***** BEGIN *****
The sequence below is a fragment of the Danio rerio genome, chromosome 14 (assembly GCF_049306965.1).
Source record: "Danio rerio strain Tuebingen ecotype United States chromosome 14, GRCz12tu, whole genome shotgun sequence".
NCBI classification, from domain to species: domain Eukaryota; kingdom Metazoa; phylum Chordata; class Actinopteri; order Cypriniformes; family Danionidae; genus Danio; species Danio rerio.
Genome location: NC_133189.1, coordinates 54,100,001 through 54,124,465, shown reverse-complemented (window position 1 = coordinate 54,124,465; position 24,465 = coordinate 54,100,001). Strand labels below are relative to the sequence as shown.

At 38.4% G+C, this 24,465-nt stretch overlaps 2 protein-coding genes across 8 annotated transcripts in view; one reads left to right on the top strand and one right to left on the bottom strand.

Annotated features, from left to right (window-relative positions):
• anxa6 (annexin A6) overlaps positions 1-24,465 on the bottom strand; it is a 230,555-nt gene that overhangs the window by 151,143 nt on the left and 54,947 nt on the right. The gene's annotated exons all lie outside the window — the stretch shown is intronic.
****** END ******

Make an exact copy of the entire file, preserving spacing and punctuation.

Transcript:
The sequence below is a fragment of the Danio rerio genome, chromosome 14 (assembly GCF_049306965.1).
Source record: "Danio rerio strain Tuebingen ecotype United States chromosome 14, GRCz12tu, whole genome shotgun sequence".
NCBI classification, from domain to species: domain Eukaryota; kingdom Metazoa; phylum Chordata; class Actinopteri; order Cypriniformes; family Danionidae; genus Danio; species Danio rerio.
Genome location: NC_133189.1, coordinates 54,100,001 through 54,124,465, shown reverse-complemented (window position 1 = coordinate 54,124,465; position 24,465 = coordinate 54,100,001). Strand labels below are relative to the sequence as shown.

At 38.4% G+C, this 24,465-nt stretch overlaps 2 protein-coding genes across 8 annotated transcripts in view; one reads left to right on the top strand and one right to left on the bottom strand.

Annotated features, from left to right (window-relative positions):
• anxa6 (annexin A6) overlaps positions 1-24,465 on the bottom strand; it is a 230,555-nt gene that overhangs the window by 151,143 nt on the left and 54,947 nt on the right. The gene's annotated exons all lie outside the window — the stretch shown is intronic.